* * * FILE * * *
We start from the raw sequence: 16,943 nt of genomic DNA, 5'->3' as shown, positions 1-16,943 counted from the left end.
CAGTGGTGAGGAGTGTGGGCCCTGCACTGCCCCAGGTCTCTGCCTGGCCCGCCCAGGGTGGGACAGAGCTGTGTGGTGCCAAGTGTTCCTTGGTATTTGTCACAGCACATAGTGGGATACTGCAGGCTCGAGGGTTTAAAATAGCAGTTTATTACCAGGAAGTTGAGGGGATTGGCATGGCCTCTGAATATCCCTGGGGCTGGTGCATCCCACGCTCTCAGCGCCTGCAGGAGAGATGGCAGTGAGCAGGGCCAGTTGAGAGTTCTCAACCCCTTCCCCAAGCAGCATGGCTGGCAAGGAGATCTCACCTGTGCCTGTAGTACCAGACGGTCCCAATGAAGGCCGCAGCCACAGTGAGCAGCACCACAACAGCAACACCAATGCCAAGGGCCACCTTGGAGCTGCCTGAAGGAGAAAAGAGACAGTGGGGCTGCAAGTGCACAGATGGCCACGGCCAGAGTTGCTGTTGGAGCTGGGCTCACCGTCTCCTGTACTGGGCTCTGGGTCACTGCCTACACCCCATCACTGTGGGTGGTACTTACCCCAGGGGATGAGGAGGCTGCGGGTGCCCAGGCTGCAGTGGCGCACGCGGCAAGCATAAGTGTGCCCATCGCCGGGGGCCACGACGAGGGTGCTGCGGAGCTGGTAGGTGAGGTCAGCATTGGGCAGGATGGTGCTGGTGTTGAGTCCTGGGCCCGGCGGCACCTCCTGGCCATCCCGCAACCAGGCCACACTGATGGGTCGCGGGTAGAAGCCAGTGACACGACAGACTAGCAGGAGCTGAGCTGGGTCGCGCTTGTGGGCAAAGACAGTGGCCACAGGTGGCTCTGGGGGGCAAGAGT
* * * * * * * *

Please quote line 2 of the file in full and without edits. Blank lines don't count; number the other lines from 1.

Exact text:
CAGTGGTGAGGAGTGTGGGCCCTGCACTGCCCCAGGTCTCTGCCTGGCCCGCCCAGGGTGGGACAGAGCTGTGTGGTGCCAAGTGTTCCTTGGTATTTGTCACAGCACATAGTGGGATACTGCAGGCTCGAGGGTTTAAAATAGCAGTTTATTACCAGGAAGTTGAGGGGATTGGCATGGCCTCTGAATATCCCTGGGGCTGGTGCATCCCACGCTCTCAGCGCCTGCAGGAGAGATGGCAGTGAGCAGGGCCAGTTGAGAGTTCTCAACCCCTTCCCCAAGCAGCATGGCTGGCAAGGAGATCTCACCTGTGCCTGTAGTACCAGACGGTCCCAATGAAGGCCGCAGCCACAGTGAGCAGCACCACAACAGCAACACCAATGCCAAGGGCCACCTTGGAGCTGCCTGAAGGAGAAAAGAGACAGTGGGGCTGCAAGTGCACAGATGGCCACGGCCAGAGTTGCTGTTGGAGCTGGGCTCACCGTCTCCTGTACTGGGCTCTGGGTCACTGCCTACACCCCATCACTGTGGGTGGTACTTACCCCAGGGGATGAGGAGGCTGCGGGTGCCCAGGCTGCAGTGGCGCACGCGGCAAGCATAAGTGTGCCCATCGCCGGGGGCCACGACGAGGGTGCTGCGGAGCTGGTAGGTGAGGTCAGCATTGGGCAGGATGGTGCTGGTGTTGAGTCCTGGGCCCGGCGGCACCTCCTGGCCATCCCGCAACCAGGCCACACTGATGGGTCGCGGGTAGAAGCCAGTGACACGACAGACTAGCAGGAGCTGAGCTGGGTCGCGCTTGTGGGCAAAGACAGTGGCCACAGGTGGCTCTGGGGGGCAAGAGT